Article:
Orioles lose seventh straight; Givens' awful week continues; Broxton homers in debut - BaltimoreBaseball.com
Rich Dubroff

Orioles lose seventh straight; Givens’ awful week continues; Broxton homers in debut


DENVER—It’s been a horrible week for reliever Mychal Givens. For the third time in five games, Givens fell apart in the ninth inning, and the Orioles suffered another difficult loss.

Givens, who had walked home the winning run on Thursday against the Yankees, gave up a walkoff, two-run home run to Trevor Story, his second of the game, in the Colorado Rockies’ come-from-behind 8-6 victory over the Orioles.

The Orioles, who lost for the seventh straight time, led 5-1, and carried a 6-3 lead into the seventh after Branden Kline struck out the side in the sixth. Richard Bleier retired the first two batters in the seventh before allowing a single to Raimel Tapia.

Shawn Armstrong, who had an 0.93 ERA since joining the Orioles, allowed a two-run home run to Story to make it 6-5. Nolan Arenando, who homered in the first, followed with another homer, and it was 6-6.



In the ninth, Givens allowed a leadoff single to Ryan McMahon. With one out, Story homered to right for the game-winner.

Before this week, Givens had six straight scoreless outings, and his ERA was 2.75. He allowed five runs to the New York Yankees on Monday, and the ninth-inning run on Thursday. His ERA is 5.64.

Manager Brandon Hyde isn’t sure what the problem is.

“Maybe not locating like he was,” Hyde said. “His fastball’s velo’s good. His slider is sharp at times. I don’t see any drop in stuff-wise. [Thursday] he was erratic after the two strikeouts and tonight it was like he [wasn’t] able to locate. I saw some arm-side misses, so obviously I have to give him some time off.

“Paul Fry, I’ve got to give time off. Because we’re in all these games and it’s … I just want to take care of these guys because we’re not getting blown out. We’re in a lot of baseball games. You try to use your guys when you’re in games, and we just haven’t done it the past couple of games.”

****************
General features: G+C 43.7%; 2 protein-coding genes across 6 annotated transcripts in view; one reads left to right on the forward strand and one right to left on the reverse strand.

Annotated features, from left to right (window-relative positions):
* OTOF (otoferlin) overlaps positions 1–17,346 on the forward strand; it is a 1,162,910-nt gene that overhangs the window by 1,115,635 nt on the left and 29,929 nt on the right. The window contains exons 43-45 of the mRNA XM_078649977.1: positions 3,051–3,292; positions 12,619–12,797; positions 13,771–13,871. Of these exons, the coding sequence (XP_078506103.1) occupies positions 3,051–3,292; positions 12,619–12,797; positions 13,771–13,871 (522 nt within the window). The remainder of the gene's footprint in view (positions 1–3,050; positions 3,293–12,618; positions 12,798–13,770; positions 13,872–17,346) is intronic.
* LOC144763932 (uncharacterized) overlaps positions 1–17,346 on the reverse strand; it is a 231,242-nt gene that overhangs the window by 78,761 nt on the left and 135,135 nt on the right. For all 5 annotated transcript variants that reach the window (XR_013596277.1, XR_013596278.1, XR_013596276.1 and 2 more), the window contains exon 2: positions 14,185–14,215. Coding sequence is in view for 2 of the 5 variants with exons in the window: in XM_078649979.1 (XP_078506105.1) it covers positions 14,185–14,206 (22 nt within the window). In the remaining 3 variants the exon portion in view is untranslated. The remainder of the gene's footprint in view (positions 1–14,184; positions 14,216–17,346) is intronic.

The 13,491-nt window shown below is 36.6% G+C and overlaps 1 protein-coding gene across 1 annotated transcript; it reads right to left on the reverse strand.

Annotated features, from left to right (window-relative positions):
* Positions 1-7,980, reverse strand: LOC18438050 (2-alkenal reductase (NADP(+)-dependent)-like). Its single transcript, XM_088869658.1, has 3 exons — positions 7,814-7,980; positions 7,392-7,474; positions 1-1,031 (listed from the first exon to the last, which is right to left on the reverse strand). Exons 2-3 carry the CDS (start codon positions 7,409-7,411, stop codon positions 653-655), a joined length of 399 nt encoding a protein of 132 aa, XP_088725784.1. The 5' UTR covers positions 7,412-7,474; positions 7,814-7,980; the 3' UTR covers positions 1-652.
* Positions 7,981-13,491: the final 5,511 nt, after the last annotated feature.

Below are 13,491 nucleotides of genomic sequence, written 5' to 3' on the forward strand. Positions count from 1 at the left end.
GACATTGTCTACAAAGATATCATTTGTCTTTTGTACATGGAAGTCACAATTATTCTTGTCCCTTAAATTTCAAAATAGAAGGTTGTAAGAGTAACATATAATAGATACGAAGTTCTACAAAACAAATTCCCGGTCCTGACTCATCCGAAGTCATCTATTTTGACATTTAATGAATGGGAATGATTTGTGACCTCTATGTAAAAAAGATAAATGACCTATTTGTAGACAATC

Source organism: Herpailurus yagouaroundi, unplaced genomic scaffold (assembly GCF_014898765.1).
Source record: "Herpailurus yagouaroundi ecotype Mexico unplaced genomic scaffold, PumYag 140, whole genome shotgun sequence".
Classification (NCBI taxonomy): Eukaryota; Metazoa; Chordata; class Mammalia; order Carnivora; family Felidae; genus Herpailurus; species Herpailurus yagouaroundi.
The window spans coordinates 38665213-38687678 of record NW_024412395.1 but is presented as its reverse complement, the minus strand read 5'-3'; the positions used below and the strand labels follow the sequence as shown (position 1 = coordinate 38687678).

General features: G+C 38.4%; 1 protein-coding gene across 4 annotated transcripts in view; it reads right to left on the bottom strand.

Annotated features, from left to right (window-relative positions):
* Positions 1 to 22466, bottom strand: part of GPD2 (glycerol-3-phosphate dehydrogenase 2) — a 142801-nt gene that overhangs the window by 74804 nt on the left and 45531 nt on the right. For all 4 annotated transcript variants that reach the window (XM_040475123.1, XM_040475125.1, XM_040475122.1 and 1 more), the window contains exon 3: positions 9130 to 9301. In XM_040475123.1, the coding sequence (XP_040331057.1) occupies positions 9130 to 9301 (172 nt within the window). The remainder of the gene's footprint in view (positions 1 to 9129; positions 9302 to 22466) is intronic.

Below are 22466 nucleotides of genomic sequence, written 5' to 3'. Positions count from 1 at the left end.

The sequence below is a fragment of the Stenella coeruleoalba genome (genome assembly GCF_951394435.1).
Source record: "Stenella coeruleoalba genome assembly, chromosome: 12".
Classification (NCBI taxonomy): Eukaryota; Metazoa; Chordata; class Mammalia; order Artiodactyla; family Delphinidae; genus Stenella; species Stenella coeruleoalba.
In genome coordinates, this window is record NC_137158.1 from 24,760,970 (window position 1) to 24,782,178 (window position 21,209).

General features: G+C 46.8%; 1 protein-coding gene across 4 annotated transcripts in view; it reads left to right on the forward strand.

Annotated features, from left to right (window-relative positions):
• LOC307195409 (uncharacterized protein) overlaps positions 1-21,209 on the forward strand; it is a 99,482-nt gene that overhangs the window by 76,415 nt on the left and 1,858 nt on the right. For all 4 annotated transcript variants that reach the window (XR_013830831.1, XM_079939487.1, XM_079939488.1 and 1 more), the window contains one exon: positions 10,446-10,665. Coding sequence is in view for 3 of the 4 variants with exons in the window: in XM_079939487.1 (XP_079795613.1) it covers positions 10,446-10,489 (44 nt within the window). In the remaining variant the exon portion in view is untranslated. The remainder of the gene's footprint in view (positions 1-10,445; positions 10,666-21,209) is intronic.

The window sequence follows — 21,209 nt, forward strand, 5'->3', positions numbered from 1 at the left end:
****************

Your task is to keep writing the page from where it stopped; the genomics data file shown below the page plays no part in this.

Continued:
Hyde isn’t sure where he can turn with his bullpen.

“It’s concerning,” he said. “I don’t want to overuse guys, and I don’t want to abuse guys. We have an eight-man ‘pen … We’re just throwing a lot of pitches, every single night, and we’re having a tough time putting people away. We’re having a tough time getting early contact outs. It seems like we’re just not getting guys out in a timely fashion where they can go back out the next inning. It’s just a little bit of a rough patch, for sure, for our bullpen.”

The Orioles are in a stretch in which they’re playing nine consecutive games against teams with records below .500. Their last three losses have been by one or two runs.

“I would hope that they want to be in those situations,” Hyde said. “I think they do want to be in those types of games and those types of situations.

“We’re in a lot of really close games, which is awesome. It’s a lot of fun. And I hope that we continue to play that way. I would love to see us start extending leads a little bit more and being able to give our bullpen a breather. I’d love to see our starters go a little deeper. But I don’t know. I’ve got to start taking care of some of these guys.”

Means’ night: Starter John Means had an eventful interleague debut. Means pitched five innings and had two productive at-bats.

The Orioles hadn’t played in Coors Field since 2004, and their pitchers were looking forward to hitting.

Means, who allowed three runs on seven hits in five innings, batted twice, executing a sacrifice bunt in the second, and drawing walk in the fourth.

After Jonathan Villar doubled, Means made it to third. Stevie Wilkerson grounded to second, and Villar broke for third, not realizing Means was still there. As Villar was chased back, Means broke for home, and was easily tagged out.

Means said there was noting especially difficult about pitching in Coors Field.

“It’s a little different but baseball’s baseball,” Means said. “You get the swings and misses, you do well. If you don’t, then you don’t do well. I felt OK. I felt like I’m trying to figure some things out and there’s definitely stuff to build on.”

Broxton’s debut: On the first pitch he saw as an Oriole, Keon Broxton blasted a home run to left estimated at 474 feet. Broxton, who didn’t homer with the New York Mets, gave the Orioles a 2-1 lead in the third. He was called out on strikes in his next two at-bats before an infield single in the eighth.

It was Broxton’s first home run since Game 4 of last year’s National League Division Series, when he played at Coors Field for the Milwaukee Brewers.

“I was actually going to bunt right then,” Broxton said. “Out of the corner of my eye, I saw Arenado back. A couple seconds before the pitch came, I saw him creeping up, so I was like, Ah, I’m swinging. But walking up to the plate, I thought, ‘If I get a good pitch, I’m definitely going to let it loose.’ I haven’t seen a pitch in a while. I want to see where I’m at, and I got a good pitch to hit and put a good swing on it.”



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